Rocksplitting - high production without blasting

An award-winning project in Hong Kong has required particular engineering and excavation expertise to complete a mined hard rock trinocular highway tunnel without using drill+blast. The 50m wide highway tunnel span passes under the portal structure of the existing Cross Harbour highway tunnel, and was undertaken by China State Construction Engineering (CSCE). To begin excavation, CSCE equipped itself with drill jumbos from Atlas Copco and and hydraulic splitter units from Yamamoto Rock Splitter of Japan, mounted on Hitachi EX120 chaises, and hydraulic breakers Sandvik (Rammer), Montabert and Soosan.

Rocksplitting provides an alternative to drill+blast for the highway bypass in Hong Kong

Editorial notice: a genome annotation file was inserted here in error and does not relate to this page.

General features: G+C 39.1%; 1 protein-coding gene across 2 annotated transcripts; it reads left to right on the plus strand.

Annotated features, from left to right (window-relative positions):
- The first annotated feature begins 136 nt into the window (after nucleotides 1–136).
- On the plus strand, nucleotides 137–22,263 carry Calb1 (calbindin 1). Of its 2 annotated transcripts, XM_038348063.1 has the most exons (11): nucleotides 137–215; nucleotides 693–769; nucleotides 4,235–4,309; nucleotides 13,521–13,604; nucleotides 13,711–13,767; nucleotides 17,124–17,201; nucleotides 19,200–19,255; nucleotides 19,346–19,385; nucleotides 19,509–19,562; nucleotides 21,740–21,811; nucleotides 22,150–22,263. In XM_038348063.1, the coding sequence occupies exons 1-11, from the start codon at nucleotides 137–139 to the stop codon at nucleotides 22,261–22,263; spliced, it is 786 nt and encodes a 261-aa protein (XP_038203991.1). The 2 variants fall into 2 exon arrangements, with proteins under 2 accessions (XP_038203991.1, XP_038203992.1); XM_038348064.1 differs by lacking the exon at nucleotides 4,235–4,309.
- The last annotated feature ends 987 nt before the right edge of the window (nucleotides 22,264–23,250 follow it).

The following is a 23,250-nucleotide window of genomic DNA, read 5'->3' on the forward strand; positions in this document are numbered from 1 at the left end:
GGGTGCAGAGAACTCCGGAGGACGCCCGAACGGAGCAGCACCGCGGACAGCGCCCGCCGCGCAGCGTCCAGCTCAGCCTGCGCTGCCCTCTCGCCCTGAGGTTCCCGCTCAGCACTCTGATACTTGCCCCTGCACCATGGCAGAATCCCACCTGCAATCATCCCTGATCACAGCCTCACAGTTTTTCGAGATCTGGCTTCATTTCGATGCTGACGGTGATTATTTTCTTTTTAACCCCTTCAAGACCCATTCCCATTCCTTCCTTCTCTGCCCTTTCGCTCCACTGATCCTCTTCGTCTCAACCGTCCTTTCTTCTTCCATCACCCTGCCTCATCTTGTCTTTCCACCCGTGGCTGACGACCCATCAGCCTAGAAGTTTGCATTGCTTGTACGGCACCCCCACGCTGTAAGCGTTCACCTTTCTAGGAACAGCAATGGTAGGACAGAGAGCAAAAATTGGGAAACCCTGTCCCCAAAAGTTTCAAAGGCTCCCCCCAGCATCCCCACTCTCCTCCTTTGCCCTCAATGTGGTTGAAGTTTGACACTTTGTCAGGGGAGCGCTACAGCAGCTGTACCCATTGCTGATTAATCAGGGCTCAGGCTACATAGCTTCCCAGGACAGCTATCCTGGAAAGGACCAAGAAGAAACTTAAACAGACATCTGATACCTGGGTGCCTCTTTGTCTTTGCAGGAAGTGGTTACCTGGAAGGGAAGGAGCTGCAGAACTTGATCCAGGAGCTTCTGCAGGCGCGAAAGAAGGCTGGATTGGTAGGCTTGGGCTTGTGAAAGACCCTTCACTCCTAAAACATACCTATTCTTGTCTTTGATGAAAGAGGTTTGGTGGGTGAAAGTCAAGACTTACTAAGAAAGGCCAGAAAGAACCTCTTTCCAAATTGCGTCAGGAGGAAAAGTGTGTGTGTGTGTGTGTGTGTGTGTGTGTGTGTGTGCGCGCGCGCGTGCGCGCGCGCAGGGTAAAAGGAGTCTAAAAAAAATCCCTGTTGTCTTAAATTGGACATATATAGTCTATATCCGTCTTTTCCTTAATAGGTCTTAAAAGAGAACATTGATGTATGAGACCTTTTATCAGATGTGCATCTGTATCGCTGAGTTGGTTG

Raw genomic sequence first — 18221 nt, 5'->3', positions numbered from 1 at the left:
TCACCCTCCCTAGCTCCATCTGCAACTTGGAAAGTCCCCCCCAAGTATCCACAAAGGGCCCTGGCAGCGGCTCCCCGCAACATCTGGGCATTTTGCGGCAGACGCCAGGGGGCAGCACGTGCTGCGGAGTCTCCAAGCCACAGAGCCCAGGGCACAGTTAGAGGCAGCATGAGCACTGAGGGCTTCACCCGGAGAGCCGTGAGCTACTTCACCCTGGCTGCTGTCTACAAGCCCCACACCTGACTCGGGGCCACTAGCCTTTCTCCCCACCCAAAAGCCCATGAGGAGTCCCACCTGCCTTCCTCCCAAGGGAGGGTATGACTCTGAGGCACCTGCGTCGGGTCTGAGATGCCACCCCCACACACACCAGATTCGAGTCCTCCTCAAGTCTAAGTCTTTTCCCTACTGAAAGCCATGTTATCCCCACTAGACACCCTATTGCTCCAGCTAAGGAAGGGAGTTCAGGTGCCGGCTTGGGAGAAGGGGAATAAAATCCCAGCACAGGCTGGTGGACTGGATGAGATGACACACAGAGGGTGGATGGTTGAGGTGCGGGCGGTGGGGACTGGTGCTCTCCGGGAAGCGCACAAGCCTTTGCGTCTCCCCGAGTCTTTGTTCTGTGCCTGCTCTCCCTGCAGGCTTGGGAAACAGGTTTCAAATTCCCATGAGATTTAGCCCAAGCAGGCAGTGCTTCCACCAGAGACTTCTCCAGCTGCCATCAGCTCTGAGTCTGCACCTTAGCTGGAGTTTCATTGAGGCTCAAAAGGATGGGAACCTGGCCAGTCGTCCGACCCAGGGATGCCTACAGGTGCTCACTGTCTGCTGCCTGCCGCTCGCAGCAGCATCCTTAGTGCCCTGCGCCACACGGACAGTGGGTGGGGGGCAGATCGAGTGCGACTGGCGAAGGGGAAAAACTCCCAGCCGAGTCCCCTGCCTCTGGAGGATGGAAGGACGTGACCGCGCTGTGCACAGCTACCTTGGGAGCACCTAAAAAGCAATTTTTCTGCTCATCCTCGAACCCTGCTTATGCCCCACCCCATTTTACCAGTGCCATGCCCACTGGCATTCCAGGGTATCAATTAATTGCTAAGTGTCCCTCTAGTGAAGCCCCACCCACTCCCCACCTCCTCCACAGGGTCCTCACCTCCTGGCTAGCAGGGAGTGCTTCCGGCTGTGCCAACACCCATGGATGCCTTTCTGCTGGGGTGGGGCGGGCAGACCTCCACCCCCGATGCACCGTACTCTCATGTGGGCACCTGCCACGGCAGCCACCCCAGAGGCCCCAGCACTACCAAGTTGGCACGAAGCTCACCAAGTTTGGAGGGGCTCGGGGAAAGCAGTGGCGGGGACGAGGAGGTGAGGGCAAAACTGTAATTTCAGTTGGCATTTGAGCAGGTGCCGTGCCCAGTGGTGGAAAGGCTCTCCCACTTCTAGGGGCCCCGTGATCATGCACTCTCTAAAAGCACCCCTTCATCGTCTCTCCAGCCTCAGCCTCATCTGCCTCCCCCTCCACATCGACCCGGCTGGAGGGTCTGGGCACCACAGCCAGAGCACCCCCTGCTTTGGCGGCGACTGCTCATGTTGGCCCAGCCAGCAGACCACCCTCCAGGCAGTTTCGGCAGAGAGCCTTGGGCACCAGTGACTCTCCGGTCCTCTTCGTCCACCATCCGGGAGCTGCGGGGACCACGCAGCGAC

The rock splitting method involved the drilling of a continuous row of interconnected drill holes around the tunnel profile to provide the necessary free face slot or cut holes, and a pattern of holes in the face for inserting a hydraulic splitter tool for forcing the rock to break back and be removed. The core of each round was then excavated and the profile trimmed with the breakers.

These advances in solutions based equipment show how manufacturers are working with tunnelling companies to produce equipment which is needed to deal with arduous operating conditions. Productivity, user friendliness and increasingly environmental concerns all have a bearing on how equipment is being developed. It is through close relationships between tunnelling contractors at the sharp end of the business, and the equipment manufacturers that will see more advanced equipment being developed that truly reflect the full range of excavation requirements.